‘It is the risk we are ready to accept’
Russian grain sellers are signing contracts for summer deliveries despite tax uncertainty
Russia, one of the world’s leading grain exporters, will impose a “floating tax” on its wheat supplies starting from June. Nonetheless, the country’s exporters have already started the sales of new crop hoping that the tax in the new season won’t exceed the current rate.
Russian wheat exporters are bidding aggressively for new business even though they don’t know how much tax they will need to pay to ship the grain, says Hellenic Shipping News Worldwide citing Reuters. From 2 June, the current fixed tax on wheat exports of 50 euros per tonne will be replaced by a formula-based rate, which will be set weekly. In March, food inflation in Russia amounted to 7,6%, and the change in taxation is part of the government’s plan to curb rapid price growth.
Egypt, the world’s key wheat importer and Russia’s second-largest buyer after Turkey, purchased 290,000 tonnes of Russian wheat in its tender on 6 April with shipment from the new crop in August. At this time of the year, Egypt’s state buyer usually purchases grain for closer delivery dates, but it pushed shipment dates further back to allow potential suppliers to source non-Black Sea wheat, such as US and Australian grain, said a senior Egyptian government source with knowledge of the matter. However, the plan didn’t work, as wheat from Black Sea rivals provided the only competition at the tender.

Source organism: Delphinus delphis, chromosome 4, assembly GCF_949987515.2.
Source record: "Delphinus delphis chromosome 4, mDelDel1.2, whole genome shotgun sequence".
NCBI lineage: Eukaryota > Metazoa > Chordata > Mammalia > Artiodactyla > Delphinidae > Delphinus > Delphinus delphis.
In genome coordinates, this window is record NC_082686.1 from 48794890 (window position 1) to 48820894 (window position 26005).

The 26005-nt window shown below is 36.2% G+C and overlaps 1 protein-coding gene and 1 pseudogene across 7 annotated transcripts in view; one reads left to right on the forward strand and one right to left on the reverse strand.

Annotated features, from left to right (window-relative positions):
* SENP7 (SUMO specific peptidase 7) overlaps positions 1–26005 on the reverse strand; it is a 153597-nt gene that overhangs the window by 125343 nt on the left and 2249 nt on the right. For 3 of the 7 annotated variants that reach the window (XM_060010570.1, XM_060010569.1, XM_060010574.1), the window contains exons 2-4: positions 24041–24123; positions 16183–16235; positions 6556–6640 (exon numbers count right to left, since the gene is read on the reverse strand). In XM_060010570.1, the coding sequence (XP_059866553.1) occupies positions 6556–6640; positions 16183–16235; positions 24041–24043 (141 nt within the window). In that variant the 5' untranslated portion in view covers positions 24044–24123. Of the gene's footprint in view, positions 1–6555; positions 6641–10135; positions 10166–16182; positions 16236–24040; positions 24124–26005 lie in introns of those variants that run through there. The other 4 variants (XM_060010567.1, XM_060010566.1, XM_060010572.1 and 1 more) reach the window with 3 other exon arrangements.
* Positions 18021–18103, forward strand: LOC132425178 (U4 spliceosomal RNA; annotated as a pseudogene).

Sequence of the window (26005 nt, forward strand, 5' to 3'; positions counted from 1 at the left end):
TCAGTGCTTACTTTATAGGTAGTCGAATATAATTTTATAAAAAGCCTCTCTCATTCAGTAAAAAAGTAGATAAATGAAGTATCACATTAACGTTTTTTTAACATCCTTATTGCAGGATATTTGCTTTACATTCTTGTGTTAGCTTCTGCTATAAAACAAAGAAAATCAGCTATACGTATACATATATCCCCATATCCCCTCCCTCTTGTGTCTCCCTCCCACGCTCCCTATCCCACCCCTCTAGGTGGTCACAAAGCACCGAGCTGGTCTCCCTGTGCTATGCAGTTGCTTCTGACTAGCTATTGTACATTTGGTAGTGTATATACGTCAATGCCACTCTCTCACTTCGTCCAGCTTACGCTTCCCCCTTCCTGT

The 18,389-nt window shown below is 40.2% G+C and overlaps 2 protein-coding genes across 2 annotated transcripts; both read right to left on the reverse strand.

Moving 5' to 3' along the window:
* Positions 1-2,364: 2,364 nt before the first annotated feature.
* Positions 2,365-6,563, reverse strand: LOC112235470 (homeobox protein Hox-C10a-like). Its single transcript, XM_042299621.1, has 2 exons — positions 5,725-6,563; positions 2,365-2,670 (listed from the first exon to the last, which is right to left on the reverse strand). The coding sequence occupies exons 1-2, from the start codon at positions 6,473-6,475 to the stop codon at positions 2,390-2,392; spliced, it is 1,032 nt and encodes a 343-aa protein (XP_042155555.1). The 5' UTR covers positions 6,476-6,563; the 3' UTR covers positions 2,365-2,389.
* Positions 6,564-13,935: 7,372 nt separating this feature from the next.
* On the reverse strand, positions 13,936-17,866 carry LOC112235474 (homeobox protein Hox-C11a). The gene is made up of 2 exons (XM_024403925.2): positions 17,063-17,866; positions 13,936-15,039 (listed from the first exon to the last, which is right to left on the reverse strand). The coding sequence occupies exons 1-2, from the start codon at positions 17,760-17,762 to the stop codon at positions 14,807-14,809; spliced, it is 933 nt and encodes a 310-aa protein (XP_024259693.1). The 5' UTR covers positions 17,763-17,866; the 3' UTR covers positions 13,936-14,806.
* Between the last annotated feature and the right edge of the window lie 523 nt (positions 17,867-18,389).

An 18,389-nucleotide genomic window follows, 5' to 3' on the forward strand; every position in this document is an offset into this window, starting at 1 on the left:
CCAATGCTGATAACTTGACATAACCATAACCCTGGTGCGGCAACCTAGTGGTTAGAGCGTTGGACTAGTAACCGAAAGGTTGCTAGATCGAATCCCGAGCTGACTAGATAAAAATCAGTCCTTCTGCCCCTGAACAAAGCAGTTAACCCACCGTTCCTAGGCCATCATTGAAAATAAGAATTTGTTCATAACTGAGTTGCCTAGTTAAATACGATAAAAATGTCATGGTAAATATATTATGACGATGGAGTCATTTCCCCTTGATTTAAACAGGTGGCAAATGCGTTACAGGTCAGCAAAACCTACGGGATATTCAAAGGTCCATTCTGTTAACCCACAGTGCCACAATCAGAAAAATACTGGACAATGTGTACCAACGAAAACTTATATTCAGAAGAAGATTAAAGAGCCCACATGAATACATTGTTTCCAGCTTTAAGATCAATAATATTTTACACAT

Russia has offered Egypt its grain cheaper than competitors. “Russian exporters are certainty throwing the gauntlet down and showing they will be in the new crop market for world sales despite all the Russian government efforts to put a brake on exports,” commented one of traders. He compared such trading to gambling, as “no one knows what the tax will be”, but stated that big companies were “willing to stick their necks out and take the risk”. “It’s a casino,” agreed another Russia-focused trader that took part in the tender. “We do not know how it’s going to work out [with the tax]. But it is the risk we are ready to accept,” he said.
According to head of the Russian Union of Grain Exporters Eduard Zernin, traders that sign export contracts for summer delivery assume that the tax in the new season won’t exceed the current rate. If global wheat prices go up, the tax will also rise, but Russia’s wheat crop prospects for 2021 are good so far. The first part of the new harvest usually arrives at the end of June. Russian exporters that are currently selling wheat had already guaranteed some supplies via pre-harvest loans offered to farmers or through in-house crop production, say analysts of IKAR agricultural consultancy.